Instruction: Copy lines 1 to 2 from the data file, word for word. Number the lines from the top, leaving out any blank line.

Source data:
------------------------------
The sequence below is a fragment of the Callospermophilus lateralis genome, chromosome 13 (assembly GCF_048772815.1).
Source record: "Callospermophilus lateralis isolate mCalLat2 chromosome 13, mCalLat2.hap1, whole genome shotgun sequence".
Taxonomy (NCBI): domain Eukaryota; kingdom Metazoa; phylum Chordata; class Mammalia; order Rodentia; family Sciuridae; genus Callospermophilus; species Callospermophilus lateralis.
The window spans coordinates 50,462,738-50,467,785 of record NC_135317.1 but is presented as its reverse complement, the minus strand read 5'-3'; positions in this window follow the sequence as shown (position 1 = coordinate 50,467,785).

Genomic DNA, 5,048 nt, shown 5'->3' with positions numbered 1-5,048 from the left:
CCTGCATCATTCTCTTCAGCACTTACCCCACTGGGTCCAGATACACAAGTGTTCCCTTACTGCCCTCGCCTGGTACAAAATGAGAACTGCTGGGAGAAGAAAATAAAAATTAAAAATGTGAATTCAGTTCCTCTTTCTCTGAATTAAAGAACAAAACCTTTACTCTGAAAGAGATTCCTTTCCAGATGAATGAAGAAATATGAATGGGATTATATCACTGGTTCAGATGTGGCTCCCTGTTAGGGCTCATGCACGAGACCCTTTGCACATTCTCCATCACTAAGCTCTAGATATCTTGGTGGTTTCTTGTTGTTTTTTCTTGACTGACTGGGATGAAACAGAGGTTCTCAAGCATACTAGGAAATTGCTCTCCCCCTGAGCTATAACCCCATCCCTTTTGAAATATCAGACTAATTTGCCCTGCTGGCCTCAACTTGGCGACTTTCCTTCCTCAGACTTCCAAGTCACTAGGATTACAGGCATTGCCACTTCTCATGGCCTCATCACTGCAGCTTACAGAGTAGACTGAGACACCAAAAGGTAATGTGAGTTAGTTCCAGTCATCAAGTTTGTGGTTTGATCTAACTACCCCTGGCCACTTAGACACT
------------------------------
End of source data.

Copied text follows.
The sequence below is a fragment of the Callospermophilus lateralis genome, chromosome 13 (assembly GCF_048772815.1).
Source record: "Callospermophilus lateralis isolate mCalLat2 chromosome 13, mCalLat2.hap1, whole genome shotgun sequence".